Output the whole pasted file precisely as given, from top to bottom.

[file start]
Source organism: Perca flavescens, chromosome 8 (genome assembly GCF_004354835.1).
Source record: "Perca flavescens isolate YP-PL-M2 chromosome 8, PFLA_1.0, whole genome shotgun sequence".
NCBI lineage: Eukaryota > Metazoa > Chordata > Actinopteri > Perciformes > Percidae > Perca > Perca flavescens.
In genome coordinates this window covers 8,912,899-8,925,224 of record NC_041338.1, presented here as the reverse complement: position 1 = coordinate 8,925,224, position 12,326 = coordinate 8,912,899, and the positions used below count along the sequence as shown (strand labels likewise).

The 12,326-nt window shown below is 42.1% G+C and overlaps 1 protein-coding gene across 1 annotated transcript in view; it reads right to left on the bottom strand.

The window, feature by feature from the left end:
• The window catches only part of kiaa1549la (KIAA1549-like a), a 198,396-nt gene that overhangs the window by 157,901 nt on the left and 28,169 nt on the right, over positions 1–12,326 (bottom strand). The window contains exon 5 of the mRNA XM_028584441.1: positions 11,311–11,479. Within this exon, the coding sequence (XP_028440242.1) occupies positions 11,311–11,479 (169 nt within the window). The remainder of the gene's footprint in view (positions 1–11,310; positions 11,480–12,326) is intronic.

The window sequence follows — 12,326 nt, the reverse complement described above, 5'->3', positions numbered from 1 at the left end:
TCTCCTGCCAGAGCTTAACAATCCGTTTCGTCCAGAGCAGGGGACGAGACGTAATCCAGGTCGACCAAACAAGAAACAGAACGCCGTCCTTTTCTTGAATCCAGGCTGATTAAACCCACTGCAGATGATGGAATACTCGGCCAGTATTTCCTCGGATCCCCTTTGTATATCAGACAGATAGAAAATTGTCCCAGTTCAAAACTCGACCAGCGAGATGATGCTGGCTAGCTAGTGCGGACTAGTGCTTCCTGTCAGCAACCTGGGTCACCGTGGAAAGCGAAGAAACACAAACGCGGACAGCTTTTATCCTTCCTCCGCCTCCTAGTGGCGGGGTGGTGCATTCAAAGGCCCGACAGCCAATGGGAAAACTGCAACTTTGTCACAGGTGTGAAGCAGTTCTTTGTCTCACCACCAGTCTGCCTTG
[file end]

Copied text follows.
Source organism: Perca flavescens, chromosome 8 (genome assembly GCF_004354835.1).
Source record: "Perca flavescens isolate YP-PL-M2 chromosome 8, PFLA_1.0, whole genome shotgun sequence".
NCBI lineage: Eukaryota > Metazoa > Chordata > Actinopteri > Perciformes > Percidae > Perca > Perca flavescens.
In genome coordinates this window covers 8,912,899-8,925,224 of record NC_041338.1, presented here as the reverse complement: position 1 = coordinate 8,925,224, position 12,326 = coordinate 8,912,899, and the positions used below count along the sequence as shown (strand labels likewise).

The 12,326-nt window shown below is 42.1% G+C and overlaps 1 protein-coding gene across 1 annotated transcript in view; it reads right to left on the bottom strand.

The window, feature by feature from the left end:
• The window catches only part of kiaa1549la (KIAA1549-like a), a 198,396-nt gene that overhangs the window by 157,901 nt on the left and 28,169 nt on the right, over positions 1–12,326 (bottom strand). The window contains exon 5 of the mRNA XM_028584441.1: positions 11,311–11,479. Within this exon, the coding sequence (XP_028440242.1) occupies positions 11,311–11,479 (169 nt within the window). The remainder of the gene's footprint in view (positions 1–11,310; positions 11,480–12,326) is intronic.

The window sequence follows — 12,326 nt, the reverse complement described above, 5'->3', positions numbered from 1 at the left end:
TCTCCTGCCAGAGCTTAACAATCCGTTTCGTCCAGAGCAGGGGACGAGACGTAATCCAGGTCGACCAAACAAGAAACAGAACGCCGTCCTTTTCTTGAATCCAGGCTGATTAAACCCACTGCAGATGATGGAATACTCGGCCAGTATTTCCTCGGATCCCCTTTGTATATCAGACAGATAGAAAATTGTCCCAGTTCAAAACTCGACCAGCGAGATGATGCTGGCTAGCTAGTGCGGACTAGTGCTTCCTGTCAGCAACCTGGGTCACCGTGGAAAGCGAAGAAACACAAACGCGGACAGCTTTTATCCTTCCTCCGCCTCCTAGTGGCGGGGTGGTGCATTCAAAGGCCCGACAGCCAATGGGAAAACTGCAACTTTGTCACAGGTGTGAAGCAGTTCTTTGTCTCACCACCAGTCTGCCTTG